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Musk Urges Senators To Create Agency To Regulate AI

Chris Agee
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The rapid advancement of artificial intelligence in recent months has led to increased concern among many experts that the technology will progress to a dangerous and unmanageable point without swift and decisive regulatory efforts.

Tesla CEO Elon Musk, who signed an open letter earlier this year calling for a pause in AI development, met with lawmakers in D.C. this week to call for the creation of a new federal agency tasked with addressing the issue.

He used the opportunity to warn of the “civilizational risk” that AI poses, later describing the roughly three-hour closed-door meeting with senators as a “historic” event. Other tech titans, including Bill Gates, Mark Zuckerberg and OpenAI CEO Sam Altman were also in attendance.


As for his vision for a dedicated new federal agency, Musk indicated that he believes it should be capable of monitoring the advancement of AI and stepping in to promote regulation as needed.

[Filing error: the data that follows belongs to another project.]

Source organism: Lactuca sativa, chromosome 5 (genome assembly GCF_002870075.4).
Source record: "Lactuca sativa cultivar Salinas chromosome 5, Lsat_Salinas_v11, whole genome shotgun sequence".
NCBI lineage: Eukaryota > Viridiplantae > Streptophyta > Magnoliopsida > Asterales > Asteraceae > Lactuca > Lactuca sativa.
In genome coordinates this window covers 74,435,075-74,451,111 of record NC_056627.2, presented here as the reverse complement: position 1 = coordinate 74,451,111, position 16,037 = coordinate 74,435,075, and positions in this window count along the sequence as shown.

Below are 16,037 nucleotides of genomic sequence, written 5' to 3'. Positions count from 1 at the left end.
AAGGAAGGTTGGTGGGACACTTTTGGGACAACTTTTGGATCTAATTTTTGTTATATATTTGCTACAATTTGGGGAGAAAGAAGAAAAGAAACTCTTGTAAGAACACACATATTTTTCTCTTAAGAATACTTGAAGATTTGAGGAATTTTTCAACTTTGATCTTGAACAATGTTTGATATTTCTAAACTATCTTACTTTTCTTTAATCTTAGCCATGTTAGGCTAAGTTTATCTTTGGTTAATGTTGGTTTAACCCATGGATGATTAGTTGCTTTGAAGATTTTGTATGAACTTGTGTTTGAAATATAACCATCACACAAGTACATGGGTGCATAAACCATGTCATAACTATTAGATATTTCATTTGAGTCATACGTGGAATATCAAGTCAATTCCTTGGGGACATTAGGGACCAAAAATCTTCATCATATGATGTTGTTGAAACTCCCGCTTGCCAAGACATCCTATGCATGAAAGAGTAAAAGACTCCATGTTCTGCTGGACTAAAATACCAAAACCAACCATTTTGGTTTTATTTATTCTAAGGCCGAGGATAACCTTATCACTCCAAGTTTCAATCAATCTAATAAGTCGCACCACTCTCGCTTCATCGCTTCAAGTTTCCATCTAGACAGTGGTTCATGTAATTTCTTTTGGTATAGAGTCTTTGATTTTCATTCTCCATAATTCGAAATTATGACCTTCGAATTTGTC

“The consequences of AI going wrong are severe, so we have to be proactive rather than reactive,” he asserted, noting that unlike many other threats to humanity in the past, this one is “potentially risky for all humans everywhere.”

Musk was marginally more optimistic than some other AI alarmists, saying that he believes the risk of AI completely destroying mankind is “low.”

Earlier this year, AI theorist Eliezer Yudkowsky, who has been warning of such threats for decades, wrote: “I think we’re not ready, I think we don’t know what we’re doing, and I think we’re all going to die.”

A survey conducted by Yale University in June found that more than two-fifths of CEOs believe AI could wipe out humanity in less than a decade.


For his part, Musk admitted that there is “some chance” of complete human annihilation, so the issue warrants serious attention. He said there seems to be a “strong consensus” that the federal government should play a pivotal role in addressing these concerns. 

Zuckerberg, who serves as CEO of Meta, said in a statement that he agrees “Congress should engage with AI to support innovation and safeguards,” adding: “This is an emerging technology, there are important equities to balance here, and the government is ultimately responsible for that.”

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